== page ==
But I do call my iPod Touch a radio. Great listening to the streams of audio over the wifi network. works perfectly. I'll wait for them to iron out the bugs in the iPhone 2.0 before I fork out. The Nokia N95 has a much better camera - and the audio is brilliant too. More from Doc here.

The photo, by the way, is local. There is an antenna street, and a transmitter lane, in my town. That's because between 1937 and 1957 the old wooden rotatable masts of PHOHI/PCJJ, (later Radio Netherlands) were located here. You may remember they built a 1/5th scale model of the towers on a roundabout on the outskirts of the town. Still there.

2008 - The Birth of Online TV

Colin Donald and Özlem Tunçil, co-founders, of Futurescape have come out with a new 30,000 word publication covering Online TV production in UK and USA. At last something written by people who have passion for this emerging industry - and who clearly want to cut through the hype.

The face of television is being transformed by Internet programming with radically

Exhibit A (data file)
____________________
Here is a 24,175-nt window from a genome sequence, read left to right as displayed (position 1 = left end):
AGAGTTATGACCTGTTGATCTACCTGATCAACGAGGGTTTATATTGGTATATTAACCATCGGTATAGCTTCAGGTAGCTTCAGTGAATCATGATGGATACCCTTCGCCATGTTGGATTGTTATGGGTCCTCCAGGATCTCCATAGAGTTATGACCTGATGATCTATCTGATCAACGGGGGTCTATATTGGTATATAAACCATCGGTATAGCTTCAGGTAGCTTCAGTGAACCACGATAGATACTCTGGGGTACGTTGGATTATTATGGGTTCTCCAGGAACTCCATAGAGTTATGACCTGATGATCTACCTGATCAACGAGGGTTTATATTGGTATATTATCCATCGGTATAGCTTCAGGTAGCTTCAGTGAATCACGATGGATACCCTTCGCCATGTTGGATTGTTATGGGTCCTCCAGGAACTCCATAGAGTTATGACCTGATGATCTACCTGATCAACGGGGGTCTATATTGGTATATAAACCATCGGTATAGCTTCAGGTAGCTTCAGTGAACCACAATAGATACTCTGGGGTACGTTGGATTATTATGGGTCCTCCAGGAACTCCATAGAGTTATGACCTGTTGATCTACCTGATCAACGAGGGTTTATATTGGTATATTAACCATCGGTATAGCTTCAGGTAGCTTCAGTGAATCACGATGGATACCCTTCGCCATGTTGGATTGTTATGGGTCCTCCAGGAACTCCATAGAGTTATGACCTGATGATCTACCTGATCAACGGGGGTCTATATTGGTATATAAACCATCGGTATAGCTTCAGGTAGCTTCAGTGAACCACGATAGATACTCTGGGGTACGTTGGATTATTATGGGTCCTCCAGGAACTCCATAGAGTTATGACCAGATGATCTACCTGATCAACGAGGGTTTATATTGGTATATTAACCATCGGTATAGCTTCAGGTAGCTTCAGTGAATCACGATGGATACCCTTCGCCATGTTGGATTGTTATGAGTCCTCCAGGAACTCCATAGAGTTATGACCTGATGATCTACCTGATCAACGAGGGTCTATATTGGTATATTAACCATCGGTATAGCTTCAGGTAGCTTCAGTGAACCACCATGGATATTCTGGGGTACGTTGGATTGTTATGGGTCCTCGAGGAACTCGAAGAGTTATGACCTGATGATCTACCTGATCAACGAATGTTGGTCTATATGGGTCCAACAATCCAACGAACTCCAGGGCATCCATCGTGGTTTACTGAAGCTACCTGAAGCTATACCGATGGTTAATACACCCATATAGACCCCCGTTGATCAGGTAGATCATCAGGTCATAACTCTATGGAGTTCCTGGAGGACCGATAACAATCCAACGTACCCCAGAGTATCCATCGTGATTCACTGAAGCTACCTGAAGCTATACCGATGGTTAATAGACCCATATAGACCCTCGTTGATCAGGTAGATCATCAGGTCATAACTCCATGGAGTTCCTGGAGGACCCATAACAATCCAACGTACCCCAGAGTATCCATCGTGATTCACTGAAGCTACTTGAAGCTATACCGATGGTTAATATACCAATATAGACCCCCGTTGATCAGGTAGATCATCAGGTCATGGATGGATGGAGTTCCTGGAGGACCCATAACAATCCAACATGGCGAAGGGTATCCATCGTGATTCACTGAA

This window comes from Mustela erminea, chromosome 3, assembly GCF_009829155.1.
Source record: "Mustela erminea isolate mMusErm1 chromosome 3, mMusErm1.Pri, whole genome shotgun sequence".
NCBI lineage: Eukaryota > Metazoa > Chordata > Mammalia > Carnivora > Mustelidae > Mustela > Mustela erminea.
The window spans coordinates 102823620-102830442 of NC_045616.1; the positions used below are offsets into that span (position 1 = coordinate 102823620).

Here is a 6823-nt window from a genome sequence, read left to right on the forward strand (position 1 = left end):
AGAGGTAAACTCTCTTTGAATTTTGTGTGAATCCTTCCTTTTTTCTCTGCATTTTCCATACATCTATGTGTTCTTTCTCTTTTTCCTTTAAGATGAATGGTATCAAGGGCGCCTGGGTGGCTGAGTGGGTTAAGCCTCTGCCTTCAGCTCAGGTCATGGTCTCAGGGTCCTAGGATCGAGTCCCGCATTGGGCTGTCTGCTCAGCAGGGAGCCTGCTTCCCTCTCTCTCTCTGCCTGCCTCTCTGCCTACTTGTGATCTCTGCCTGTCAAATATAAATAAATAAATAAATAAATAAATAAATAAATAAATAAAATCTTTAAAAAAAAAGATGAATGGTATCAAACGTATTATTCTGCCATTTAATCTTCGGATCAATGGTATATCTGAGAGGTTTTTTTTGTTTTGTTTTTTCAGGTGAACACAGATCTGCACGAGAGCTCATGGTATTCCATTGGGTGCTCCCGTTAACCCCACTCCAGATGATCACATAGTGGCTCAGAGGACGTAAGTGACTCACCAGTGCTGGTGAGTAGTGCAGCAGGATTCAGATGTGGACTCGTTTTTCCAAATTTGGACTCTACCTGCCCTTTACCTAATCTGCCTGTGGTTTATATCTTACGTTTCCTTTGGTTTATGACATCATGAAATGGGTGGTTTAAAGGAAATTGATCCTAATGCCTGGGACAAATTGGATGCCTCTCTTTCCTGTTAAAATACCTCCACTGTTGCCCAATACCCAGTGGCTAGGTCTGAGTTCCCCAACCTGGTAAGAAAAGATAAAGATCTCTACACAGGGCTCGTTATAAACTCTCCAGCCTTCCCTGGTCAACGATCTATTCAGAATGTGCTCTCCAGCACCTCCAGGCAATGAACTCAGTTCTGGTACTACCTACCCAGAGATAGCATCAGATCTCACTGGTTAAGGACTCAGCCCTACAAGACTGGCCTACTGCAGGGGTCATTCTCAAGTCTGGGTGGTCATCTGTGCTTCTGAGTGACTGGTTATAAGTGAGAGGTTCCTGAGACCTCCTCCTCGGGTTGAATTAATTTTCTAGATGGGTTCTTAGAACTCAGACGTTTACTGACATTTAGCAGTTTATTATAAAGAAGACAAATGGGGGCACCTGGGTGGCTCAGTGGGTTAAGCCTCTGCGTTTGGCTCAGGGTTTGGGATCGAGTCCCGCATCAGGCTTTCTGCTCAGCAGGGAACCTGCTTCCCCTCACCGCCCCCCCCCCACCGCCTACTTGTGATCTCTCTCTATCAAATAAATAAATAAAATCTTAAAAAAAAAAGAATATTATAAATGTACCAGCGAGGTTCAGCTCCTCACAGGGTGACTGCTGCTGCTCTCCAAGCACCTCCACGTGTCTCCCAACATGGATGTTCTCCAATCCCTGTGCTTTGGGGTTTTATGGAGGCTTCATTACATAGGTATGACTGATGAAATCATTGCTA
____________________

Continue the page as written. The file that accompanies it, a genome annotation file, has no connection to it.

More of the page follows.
different formats and interactive features. In America and Britain, hundreds of comedies and dramas are currently in production, inspired by the massive and controversial success of Lonelygirl15. New business and production models are emerging, particularly for advertiser involvement in product integration and branded entertainment. This report provides a comprehensive, in-depth analysis of all aspects of the market to bring readers up to speed as rapidly as possible. It includes interviews with:

Marc Campbell: Founder and CEO of the Independent Comedy Network, a new studio that is aiming to launch 40 shows by the end of 2008.

Brad Curtis: SVP Business Development, Science + Fiction, an agency that produces branded online television shows, such as In the Motherhood.